Soon after the war began, Lee was assigned Augustine Washington, the heir of Mount Vernon. Like Lee, he felt serving the South was his duty. How ironic that the first Lee had served Washington fighting for the United States. Now a Washington served Lee fighting for disunion. Unfortunately the hapless soldier died in a minor skirmish with the North. The forces of Washington had killed the heir of Washington while the man most positioned to take up Washington’s mantle led the charge. 

As the war raged, “Lee viewed the South’s problems as fatalistically as he viewed his own. God wanted to teach his countrymen the self-denial his mother had taught him. The times, he wrote, ‘look hard at present, & it is plain we have not suffered enough, labored enough, repented enough, to deserve success.’” (p. 148) He began to notice the complaints of his soldiers as they grumbled about the work required. Raised with slaves doing the hard labor, they felt it beneath them. Lee had no patience for this kind of prejudice. Yet as he defended Richmond, his fortunes began to turn. In fighting McClellan, the original home of George and Martha Washington, long dubbed the original White House, was accidentally burned to the ground by Union forces. This strategically and symbolically gave the South a boost as people reacted to these events.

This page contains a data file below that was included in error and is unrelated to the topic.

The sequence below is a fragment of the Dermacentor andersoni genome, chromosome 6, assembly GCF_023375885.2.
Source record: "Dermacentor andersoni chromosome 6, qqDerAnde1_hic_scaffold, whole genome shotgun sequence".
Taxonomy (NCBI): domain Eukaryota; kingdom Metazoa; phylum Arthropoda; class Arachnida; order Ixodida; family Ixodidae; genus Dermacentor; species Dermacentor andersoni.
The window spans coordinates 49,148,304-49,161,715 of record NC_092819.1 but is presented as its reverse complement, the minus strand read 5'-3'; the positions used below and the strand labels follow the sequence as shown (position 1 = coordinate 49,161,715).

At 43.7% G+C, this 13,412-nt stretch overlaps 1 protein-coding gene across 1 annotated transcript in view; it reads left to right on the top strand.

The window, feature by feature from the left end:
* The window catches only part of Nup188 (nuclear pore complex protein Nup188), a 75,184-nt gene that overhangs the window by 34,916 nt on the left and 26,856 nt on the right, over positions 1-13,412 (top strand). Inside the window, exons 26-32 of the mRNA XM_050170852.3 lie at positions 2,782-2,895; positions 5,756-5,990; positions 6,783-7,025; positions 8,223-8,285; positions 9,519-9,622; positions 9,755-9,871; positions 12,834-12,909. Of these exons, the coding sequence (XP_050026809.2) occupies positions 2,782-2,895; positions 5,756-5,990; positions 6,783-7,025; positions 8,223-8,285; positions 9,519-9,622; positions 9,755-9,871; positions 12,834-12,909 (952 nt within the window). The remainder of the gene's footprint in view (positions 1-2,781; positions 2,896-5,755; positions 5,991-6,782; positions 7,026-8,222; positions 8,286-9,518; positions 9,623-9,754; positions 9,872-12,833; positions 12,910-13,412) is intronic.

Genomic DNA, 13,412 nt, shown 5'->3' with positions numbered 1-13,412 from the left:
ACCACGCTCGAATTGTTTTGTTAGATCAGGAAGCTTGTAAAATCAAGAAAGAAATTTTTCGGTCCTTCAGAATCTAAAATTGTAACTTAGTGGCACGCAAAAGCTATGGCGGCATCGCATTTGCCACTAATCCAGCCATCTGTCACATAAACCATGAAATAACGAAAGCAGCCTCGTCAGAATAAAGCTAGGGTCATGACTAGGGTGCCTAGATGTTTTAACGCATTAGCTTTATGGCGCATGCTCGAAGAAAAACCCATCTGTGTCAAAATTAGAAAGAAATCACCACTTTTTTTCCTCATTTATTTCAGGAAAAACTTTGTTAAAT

Lee decided his best chance was to go north and take the fight into Maryland. It was ironic that Lee had joined up with the Confederacy to defend his state and now took the offensive position. Yet he felt trapped by circumstances beyond his control. Ironically when he lost and had to cross back over the Potomac, Abraham Lincoln used that victory as an opportunity to free the Southern slaves with his Emancipation Proclamation. In another irony, Lee had just made the decision on his own to free his slaves after battling them for years over his father-in-law’s will. 

When Washington fought the Revolutionary War, he knew his best chance at victory was to preserve his army and wear down Britain’s will to fight such a distant war. Lee had no such option. He knew the longer the war dragged out, the better the odds of a Northern victory. Lee could see his forces being depleted, and as the Union broke through at Vicksburg, Lee urged his superiors to focus the fight in the East. But the war was beginning to take its toll on Lee. He suffered a devastating loss at Gettysburg and his health began to fail. The loss rattled him to his core. Was this God’s will? It wasn’t Lee’s will. He tried to resign his commission, taking responsibility for the failure. His fatalism began to be shaken as he saw some events were under his control. Yet his resignation was refused. To the South he had become what Harry Lee called Washington during the War of Independence, indispensable.